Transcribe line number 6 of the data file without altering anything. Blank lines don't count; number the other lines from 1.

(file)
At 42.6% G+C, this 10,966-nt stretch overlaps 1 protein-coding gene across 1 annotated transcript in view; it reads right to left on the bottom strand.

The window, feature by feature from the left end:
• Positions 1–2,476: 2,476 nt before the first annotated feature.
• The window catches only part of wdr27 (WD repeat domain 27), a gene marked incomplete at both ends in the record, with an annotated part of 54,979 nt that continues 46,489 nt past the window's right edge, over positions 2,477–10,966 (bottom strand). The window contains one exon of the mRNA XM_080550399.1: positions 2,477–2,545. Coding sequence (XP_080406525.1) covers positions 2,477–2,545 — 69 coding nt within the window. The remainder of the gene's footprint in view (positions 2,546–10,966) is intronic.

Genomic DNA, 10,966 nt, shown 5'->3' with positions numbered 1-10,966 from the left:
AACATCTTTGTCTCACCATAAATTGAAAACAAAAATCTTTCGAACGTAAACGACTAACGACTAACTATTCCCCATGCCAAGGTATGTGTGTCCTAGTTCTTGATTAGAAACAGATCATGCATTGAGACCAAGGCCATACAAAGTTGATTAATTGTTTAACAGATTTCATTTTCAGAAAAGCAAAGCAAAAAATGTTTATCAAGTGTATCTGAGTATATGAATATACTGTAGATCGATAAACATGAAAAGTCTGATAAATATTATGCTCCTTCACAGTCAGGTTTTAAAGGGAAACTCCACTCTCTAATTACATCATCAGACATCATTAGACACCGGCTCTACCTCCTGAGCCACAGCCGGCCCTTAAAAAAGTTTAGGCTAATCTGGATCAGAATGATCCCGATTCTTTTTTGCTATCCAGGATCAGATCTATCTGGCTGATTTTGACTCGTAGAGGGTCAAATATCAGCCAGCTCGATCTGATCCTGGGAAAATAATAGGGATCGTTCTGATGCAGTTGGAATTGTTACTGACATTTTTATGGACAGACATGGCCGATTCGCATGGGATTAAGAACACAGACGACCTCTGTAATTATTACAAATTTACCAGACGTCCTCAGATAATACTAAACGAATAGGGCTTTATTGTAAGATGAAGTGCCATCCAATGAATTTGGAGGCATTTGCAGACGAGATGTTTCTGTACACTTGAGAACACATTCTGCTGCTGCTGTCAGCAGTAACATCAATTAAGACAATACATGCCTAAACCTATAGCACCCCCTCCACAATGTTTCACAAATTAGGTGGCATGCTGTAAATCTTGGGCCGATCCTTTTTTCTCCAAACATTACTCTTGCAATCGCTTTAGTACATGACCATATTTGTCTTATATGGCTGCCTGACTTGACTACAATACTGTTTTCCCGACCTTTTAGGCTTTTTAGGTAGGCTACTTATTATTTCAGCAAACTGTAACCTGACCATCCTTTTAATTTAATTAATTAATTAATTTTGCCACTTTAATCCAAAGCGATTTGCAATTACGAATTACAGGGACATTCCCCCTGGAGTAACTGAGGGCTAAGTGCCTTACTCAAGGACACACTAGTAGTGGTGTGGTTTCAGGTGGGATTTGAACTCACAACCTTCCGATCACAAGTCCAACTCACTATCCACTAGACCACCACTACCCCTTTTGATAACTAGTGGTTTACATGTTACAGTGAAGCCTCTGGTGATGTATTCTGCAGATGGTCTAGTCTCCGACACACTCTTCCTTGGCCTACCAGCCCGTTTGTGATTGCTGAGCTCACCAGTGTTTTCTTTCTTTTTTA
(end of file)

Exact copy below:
AACATCTTTGTCTCACCATAAATTGAAAACAAAAATCTTTCGAACGTAAACGACTAACGACTAACTATTCCCCATGCCAAGGTATGTGTGTCCTAGTTCTTGATTAGAAACAGATCATGCATTGAGACCAAGGCCATACAAAGTTGATTAATTGTTTAACAGATTTCATTTTCAGAAAAGCAAAGCAAAAAATGTTTATCAAGTGTATCTGAGTATATGAATATACTGTAGATCGATAAACATGAAAAGTCTGATAAATATTATGCTCCTTCACAGTCAGGTTTTAAAGGGAAACTCCACTCTCTAATTACATCATCAGACATCATTAGACACCGGCTCTACCTCCTGAGCCACAGCCGGCCCTTAAAAAAGTTTAGGCTAATCTGGATCAGAATGATCCCGATTCTTTTTTGCTATCCAGGATCAGATCTATCTGGCTGATTTTGACTCGTAGAGGGTCAAATATCAGCCAGCTCGATCTGATCCTGGGAAAATAATAGGGATCGTTCTGATGCAGTTGGAATTGTTACTGACATTTTTATGGACAGACATGGCCGATTCGCATGGGATTAAGAACACAGACGACCTCTGTAATTATTACAAATTTACCAGACGTCCTCAGATAATACTAAACGAATAGGGCTTTATTGTAAGATGAAGTGCCATCCAATGAATTTGGAGGCATTTGCAGACGAGATGTTTCTGTACACTTGAGAACACATTCTGCTGCTGCTGTCAGCAGTAACATCAATTAAGACAATACATGCCTAAACCTATAGCACCCCCTCCACAATGTTTCACAAATTAGGTGGCATGCTGTAAATCTTGGGCCGATCCTTTTTTCTCCAAACATTACTCTTGCAATCGCTTTAGTACATGACCATATTTGTCTTATATGGCTGCCTGACTTGACTACAATACTGTTTTCCCGACCTTTTAGGCTTTTTAGGTAGGCTACTTATTATTTCAGCAAACTGTAACCTGACCATCCTTTTAATTTAATTAATTAATTAATTTTGCCACTTTAATCCAAAGCGATTTGCAATTACGAATTACAGGGACATTCCCCCTGGAGTAACTGAGGGCTAAGTGCCTTACTCAAGGACACACTAGTAGTGGTGTGGTTTCAGGTGGGATTTGAACTCACAACCTTCCGATCACAAGTCCAACTCACTATCCACTAGACCACCACTACCCCTTTTGATAACTAGTGGTTTACATGTTACAGTGAAGCCTCTGGTGATGTATTCTGCAGATGGTCTAGTCTCCGACACACTCTTCCTTGGCCTACCAGCCCGTTTGTGATTGCTGAGCTCACCAGTGTTTTCTTTCTTTTTTA